LITTLE ROCK, Ark. (KTHV) - On Monday, President Donald Trump walked back his previous calls for a speedy exit from Afghanistan to renew the United States' longest war.
During the announcement, Trump avoided any specifics on how many more troops will be sent to Afghanistan, but did say our military would move towards a "time-based" approach. Despite avoiding exact numbers, Trump hinted that he might approve the Pentagon's plan to add nearly 4,000 troops in the country.
"Our troops will fight to win," Trump said during the speech. "We will fight to win. From now on, victory will have a clear definition."
Senator Tom Cotton supported now discussing troop numbers, telling us that both the Bush and Obama administrations focused "too much" on troop numbers.
He is one of many in Washington who have applauded Trump's commitment to the 16-year war in Afghanistan. He said that the president asked the "right questions" about the war.
"As Secretary Mattis has said, one of the core principles of war is you go somewhere and you kill your enemy, you keep killing them until they've had enough killing," Cotton said.
Though he could not speak on specifics of the proposed plan, Cotton said there will be changes to the rule of engagement and that terrorist organizations would "feel that very soon."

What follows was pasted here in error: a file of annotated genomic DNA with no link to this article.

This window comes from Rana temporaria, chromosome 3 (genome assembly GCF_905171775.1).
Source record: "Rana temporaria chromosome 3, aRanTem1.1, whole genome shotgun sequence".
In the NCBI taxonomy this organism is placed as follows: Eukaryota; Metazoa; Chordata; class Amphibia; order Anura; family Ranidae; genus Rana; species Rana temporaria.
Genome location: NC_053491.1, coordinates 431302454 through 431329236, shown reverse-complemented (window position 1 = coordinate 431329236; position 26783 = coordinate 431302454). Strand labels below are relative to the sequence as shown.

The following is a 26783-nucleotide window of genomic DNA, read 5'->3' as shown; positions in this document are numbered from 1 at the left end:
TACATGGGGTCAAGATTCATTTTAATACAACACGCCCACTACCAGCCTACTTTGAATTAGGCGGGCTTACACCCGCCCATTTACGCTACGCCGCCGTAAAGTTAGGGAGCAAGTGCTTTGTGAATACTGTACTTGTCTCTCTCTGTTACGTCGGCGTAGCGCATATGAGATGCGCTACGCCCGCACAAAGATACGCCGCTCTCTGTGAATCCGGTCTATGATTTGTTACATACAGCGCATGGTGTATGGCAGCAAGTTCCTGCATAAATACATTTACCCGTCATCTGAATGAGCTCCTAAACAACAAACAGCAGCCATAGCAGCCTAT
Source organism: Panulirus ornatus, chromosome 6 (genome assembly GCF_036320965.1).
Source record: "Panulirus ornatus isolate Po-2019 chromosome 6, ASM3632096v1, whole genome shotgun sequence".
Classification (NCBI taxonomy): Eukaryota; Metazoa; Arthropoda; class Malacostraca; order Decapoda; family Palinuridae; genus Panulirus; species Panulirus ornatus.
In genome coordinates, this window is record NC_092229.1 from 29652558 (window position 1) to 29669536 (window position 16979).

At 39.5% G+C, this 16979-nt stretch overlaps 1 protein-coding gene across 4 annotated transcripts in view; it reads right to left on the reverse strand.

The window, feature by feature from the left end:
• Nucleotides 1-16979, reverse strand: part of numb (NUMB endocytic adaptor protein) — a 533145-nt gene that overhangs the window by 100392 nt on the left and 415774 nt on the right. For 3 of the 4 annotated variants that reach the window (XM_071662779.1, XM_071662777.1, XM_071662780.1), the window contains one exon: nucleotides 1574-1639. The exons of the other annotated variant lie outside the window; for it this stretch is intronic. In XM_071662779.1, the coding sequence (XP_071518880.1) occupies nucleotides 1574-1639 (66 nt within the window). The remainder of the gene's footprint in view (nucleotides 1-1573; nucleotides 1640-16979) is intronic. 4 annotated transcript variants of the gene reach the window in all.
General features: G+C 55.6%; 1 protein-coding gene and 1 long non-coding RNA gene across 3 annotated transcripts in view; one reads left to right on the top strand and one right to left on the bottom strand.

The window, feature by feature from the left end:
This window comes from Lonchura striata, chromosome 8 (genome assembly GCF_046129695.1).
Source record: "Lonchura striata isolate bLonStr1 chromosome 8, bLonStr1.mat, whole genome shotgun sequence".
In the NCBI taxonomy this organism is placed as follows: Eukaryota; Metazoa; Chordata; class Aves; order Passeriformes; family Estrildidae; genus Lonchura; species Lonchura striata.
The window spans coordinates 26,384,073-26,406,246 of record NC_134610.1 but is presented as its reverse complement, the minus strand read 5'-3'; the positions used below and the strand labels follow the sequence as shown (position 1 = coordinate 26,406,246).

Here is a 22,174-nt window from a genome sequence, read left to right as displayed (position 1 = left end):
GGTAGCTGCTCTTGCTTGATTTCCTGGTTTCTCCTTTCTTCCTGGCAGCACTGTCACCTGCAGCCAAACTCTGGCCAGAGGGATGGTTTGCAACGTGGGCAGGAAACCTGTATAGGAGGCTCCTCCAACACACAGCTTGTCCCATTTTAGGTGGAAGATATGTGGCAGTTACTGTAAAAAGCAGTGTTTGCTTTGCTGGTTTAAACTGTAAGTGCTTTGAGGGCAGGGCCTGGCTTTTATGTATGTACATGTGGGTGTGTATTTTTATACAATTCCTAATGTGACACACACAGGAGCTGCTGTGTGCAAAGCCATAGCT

The senator said our military's goal is to stop the Taliban and other terrorist groups from targeting America. Recently, the Taliban have gained ground in Afghanistan, inflicting heavy casualties to the country's security forces. Adding to that is the Islamic State's ever increasing threat to the Afghan people.
"All we can do is focus on what our core national security interest is there," Cotton said, "which is to ensure that we're not attacked from Afghanistan the way we were 16 years ago."
Although Trump promised a "fight to win," the Taliban have dismissed his strategy, calling it "nothing new."
"If American doesn't withdraw its troops from Afghanistan," said Taliban spokesman Zabiullah Mujahid, "soon Afghanistan will become another graveyard for this superpower in the 21st century."
Cotton said that negotiating with the Taliban at this time "would be unwise," but once senior leaders were removed the Afghan government should consider working with the organization.